2021 Special Collector Kenya – Karimikui



12 ounces

39 in stock




Mt. Kenya, at the helm of Kenya’s Central Province, is the second tallest peak on the continent of Africa and a commanding natural presence. The mountain itself is a single point inside a vast and surreal thicket of ascending national forest and active game protection communities. The central counties of Kenya extend from the center of the national park, like six irregular pie slices, with their points meeting at the peak of the mountain. It is along the lower edge of these forests where, in wet, high elevation communities with mineral-rich soil (Mt. Kenya is a stratovolcano) many believe the best coffees in Kenya, often the world, are crafted. Kirinyaga county is one of the smallest and yet best known of these central counties, next to its neighbor, Nyeri. Year after year Kirinyaga coffees are beloved for their ripe fruit-forward profiles, many reminiscent of berry jam, mandarin, and lemongrass. Kenya’s coffee is dominated by a cooperative system of production, whose members vote on representation, marketing and milling contracts for their coffee, as well as profit allocation.

The Karimikui processing station, or “factory” as they’re known in Kenya, alone has 1400 contributing farmer members, and is one of only three factories that comprise its local Farmers Cooperative Society (FCS), Rungeto. Farmers belonging to Karimikui average slightly more than 500 kilograms of picked cherry each, the same as roughly 1.3 60kg bags of exportable green coffee. High FOB prices for great Kenyas, while the norm, are not a panacea, and in Kenya in particular the number of individual margins sliced off an export price before payment reaches the actual farms is many, leaving only a small percentage to support coffee growth itself, and most often this arrives many months after harvest. However, Kenya coffees are sold competitively by quality, which means well-endowed counties like Kirinyaga achieve very high average prices year after year, and many smallholders here with a few hundred trees at the most, along with additional employment or land uses in the highlands, are considered to be middle class.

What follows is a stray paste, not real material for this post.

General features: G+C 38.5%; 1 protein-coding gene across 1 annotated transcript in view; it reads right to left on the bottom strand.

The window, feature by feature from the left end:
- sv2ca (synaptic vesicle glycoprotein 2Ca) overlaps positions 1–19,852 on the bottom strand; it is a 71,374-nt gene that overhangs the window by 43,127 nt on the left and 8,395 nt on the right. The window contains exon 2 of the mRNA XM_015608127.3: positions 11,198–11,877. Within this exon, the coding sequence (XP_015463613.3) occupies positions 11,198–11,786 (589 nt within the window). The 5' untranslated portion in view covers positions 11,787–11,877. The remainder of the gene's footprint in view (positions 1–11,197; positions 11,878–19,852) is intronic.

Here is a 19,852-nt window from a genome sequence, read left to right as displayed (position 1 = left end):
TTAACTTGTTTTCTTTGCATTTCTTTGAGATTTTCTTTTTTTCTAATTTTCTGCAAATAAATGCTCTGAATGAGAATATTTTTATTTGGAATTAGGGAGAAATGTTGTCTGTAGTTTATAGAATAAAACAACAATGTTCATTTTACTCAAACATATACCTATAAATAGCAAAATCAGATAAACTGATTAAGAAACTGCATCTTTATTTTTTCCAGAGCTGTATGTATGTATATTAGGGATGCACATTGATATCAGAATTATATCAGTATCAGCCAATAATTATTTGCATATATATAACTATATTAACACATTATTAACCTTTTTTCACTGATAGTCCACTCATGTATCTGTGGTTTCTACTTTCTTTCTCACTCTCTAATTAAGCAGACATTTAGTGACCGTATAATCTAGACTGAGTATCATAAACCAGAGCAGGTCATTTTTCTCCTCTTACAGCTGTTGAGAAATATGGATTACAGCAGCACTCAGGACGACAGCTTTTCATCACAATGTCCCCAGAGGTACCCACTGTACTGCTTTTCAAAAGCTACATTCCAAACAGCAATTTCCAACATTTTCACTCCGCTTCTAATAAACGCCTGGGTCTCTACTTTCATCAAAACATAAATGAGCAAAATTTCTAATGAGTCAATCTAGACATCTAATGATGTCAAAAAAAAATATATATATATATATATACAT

Rungeto FCS oversees the operations of all three member cooperatives, Karimikui, Kii, and Kiangoi. The group, as is common to cooperative societies country-wide, has a farmer-elected board with members from each sublocation. Rungeto was originally formed after the closure of a previous society, Ngiriama FCS, in the 1990s, when the asset holders of these three factories decided to re-organize anew. In 1997 the factories reopened under the new society name and have been operating together as Rungeto FCS ever since.

Kenya is known for some of the most meticulous at-scale processing that can be found anywhere in the world. Bright white parchment, nearly perfectly sorted by density and bulk conditioned at high elevations is the norm, and a matter of pride, even for generations of Kenyan processing managers who prefer drinking Kenya’s tea (abundantly farmed in nearby Muranga county) to its coffee. Ample water supply in the central growing regions has historically allowed factories to wash, and wash, and soak, and wash their coffees again entirely with fresh, cold river water. Conservation is creeping into the discussion in certain places–understandably in the drier areas where water, due to climate change, cannot be as taken for granted—but for the most part Kenya continues to thoroughly wash and soak its coffees according to tradition. The established milling and sorting by grade, or bean size, is a longstanding tradition and positions Kenya coffees well for roasters, by tightly controlling the physical preparation and creating a diversity of profiles from a single processing batch.